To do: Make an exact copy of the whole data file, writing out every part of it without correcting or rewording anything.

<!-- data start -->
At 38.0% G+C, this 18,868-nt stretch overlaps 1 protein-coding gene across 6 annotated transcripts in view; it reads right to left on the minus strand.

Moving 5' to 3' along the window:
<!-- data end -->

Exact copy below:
At 38.0% G+C, this 18,868-nt stretch overlaps 1 protein-coding gene across 6 annotated transcripts in view; it reads right to left on the minus strand.

Moving 5' to 3' along the window: